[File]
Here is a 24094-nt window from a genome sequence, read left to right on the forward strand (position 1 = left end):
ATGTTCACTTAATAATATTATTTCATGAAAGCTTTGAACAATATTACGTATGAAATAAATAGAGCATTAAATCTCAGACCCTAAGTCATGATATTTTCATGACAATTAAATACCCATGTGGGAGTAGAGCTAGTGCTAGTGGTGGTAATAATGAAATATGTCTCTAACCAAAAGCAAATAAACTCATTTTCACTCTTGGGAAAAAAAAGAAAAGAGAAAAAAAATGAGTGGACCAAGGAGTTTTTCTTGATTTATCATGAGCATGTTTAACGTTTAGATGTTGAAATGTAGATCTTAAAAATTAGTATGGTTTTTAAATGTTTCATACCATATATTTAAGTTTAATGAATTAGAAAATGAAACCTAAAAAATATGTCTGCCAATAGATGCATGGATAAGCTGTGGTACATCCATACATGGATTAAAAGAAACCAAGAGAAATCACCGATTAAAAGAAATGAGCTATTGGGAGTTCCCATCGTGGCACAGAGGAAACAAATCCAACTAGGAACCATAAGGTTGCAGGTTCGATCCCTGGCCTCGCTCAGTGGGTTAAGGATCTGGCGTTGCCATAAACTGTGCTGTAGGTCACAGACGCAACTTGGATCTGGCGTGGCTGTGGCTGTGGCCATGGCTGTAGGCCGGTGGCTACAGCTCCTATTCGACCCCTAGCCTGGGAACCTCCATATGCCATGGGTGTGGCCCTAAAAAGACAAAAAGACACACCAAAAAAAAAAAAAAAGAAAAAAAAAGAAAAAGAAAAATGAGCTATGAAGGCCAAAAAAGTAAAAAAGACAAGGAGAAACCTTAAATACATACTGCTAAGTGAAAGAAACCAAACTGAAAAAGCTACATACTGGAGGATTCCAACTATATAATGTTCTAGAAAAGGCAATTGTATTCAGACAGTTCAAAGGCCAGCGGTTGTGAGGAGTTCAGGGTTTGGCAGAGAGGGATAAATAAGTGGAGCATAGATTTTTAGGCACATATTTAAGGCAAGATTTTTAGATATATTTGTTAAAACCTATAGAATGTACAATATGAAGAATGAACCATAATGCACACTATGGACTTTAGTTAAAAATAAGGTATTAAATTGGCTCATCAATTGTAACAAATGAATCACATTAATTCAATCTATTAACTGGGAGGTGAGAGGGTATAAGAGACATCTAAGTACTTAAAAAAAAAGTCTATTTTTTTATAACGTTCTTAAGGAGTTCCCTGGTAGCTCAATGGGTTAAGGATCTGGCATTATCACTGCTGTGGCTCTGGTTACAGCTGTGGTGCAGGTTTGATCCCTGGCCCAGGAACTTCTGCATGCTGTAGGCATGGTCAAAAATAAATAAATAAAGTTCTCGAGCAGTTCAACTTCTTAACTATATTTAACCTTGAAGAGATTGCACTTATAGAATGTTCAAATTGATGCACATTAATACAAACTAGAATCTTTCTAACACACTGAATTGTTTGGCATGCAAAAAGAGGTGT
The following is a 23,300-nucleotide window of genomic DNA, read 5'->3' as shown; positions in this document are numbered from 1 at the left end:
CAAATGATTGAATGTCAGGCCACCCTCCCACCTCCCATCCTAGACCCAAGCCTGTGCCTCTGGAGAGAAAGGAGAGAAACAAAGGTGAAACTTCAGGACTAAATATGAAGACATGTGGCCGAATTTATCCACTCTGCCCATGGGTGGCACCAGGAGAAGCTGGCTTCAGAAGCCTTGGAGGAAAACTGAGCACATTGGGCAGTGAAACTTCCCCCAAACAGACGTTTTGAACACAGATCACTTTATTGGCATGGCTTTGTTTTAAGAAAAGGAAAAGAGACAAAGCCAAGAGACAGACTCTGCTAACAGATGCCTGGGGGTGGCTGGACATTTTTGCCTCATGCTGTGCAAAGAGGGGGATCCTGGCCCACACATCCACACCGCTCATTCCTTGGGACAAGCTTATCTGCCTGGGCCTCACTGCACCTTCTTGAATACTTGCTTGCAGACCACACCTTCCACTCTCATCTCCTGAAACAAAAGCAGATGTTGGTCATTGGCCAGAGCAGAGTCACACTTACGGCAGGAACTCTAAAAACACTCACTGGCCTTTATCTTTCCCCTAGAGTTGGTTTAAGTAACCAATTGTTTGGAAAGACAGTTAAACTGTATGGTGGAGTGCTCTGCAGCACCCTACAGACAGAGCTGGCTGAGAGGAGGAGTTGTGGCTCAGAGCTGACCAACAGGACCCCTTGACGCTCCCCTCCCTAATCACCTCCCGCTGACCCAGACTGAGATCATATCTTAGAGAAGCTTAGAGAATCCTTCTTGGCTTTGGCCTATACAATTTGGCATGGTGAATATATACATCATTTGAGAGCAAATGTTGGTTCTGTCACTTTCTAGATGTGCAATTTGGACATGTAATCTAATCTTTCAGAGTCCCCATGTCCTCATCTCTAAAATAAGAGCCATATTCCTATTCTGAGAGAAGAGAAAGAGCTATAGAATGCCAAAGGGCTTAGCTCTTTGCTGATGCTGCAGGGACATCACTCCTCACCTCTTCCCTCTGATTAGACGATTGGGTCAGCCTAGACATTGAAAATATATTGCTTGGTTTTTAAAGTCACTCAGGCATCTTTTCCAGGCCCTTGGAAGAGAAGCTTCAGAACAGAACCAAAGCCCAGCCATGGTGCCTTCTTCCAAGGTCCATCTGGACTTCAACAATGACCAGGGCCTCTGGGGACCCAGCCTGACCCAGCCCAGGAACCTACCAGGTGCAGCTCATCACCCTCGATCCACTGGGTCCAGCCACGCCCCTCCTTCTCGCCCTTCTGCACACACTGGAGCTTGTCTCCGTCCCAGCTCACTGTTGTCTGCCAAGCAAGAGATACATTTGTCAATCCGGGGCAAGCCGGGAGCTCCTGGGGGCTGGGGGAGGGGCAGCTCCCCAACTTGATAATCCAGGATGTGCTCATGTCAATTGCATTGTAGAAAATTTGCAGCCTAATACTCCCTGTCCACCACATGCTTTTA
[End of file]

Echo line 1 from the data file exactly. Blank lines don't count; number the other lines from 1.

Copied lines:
Here is a 24094-nt window from a genome sequence, read left to right on the forward strand (position 1 = left end):